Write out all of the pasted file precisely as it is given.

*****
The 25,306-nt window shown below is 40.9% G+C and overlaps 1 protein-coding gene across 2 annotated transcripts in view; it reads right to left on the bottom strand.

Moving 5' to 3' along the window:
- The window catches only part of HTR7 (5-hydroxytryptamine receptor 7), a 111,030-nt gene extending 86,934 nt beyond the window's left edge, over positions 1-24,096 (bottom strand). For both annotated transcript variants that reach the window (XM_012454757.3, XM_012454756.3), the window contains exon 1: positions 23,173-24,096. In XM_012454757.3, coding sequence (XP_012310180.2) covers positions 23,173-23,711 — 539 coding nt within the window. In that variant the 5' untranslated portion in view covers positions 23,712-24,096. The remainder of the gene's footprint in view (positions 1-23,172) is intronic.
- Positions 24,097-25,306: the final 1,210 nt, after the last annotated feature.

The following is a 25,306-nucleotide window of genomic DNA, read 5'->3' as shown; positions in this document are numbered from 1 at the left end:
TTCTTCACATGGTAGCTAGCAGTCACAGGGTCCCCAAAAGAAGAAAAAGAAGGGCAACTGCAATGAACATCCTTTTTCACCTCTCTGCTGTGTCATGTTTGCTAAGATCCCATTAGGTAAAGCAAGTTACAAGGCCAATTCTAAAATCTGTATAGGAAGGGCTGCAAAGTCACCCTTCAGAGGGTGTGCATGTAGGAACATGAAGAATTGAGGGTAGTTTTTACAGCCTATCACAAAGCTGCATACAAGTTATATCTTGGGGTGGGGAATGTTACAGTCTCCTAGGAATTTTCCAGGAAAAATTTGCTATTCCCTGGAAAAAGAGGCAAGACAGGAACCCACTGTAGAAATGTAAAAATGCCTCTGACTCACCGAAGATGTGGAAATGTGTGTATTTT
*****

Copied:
The 25,306-nt window shown below is 40.9% G+C and overlaps 1 protein-coding gene across 2 annotated transcripts in view; it reads right to left on the bottom strand.

Moving 5' to 3' along the window:
- The window catches only part of HTR7 (5-hydroxytryptamine receptor 7), a 111,030-nt gene extending 86,934 nt beyond the window's left edge, over positions 1-24,096 (bottom strand). For both annotated transcript variants that reach the window (XM_012454757.3, XM_012454756.3), the window contains exon 1: positions 23,173-24,096. In XM_012454757.3, coding sequence (XP_012310180.2) covers positions 23,173-23,711 — 539 coding nt within the window. In that variant the 5' untranslated portion in view covers positions 23,712-24,096. The remainder of the gene's footprint in view (positions 1-23,172) is intronic.
- Positions 24,097-25,306: the final 1,210 nt, after the last annotated feature.

The following is a 25,306-nucleotide window of genomic DNA, read 5'->3' as shown; positions in this document are numbered from 1 at the left end:
TTCTTCACATGGTAGCTAGCAGTCACAGGGTCCCCAAAAGAAGAAAAAGAAGGGCAACTGCAATGAACATCCTTTTTCACCTCTCTGCTGTGTCATGTTTGCTAAGATCCCATTAGGTAAAGCAAGTTACAAGGCCAATTCTAAAATCTGTATAGGAAGGGCTGCAAAGTCACCCTTCAGAGGGTGTGCATGTAGGAACATGAAGAATTGAGGGTAGTTTTTACAGCCTATCACAAAGCTGCATACAAGTTATATCTTGGGGTGGGGAATGTTACAGTCTCCTAGGAATTTTCCAGGAAAAATTTGCTATTCCCTGGAAAAAGAGGCAAGACAGGAACCCACTGTAGAAATGTAAAAATGCCTCTGACTCACCGAAGATGTGGAAATGTGTGTATTTT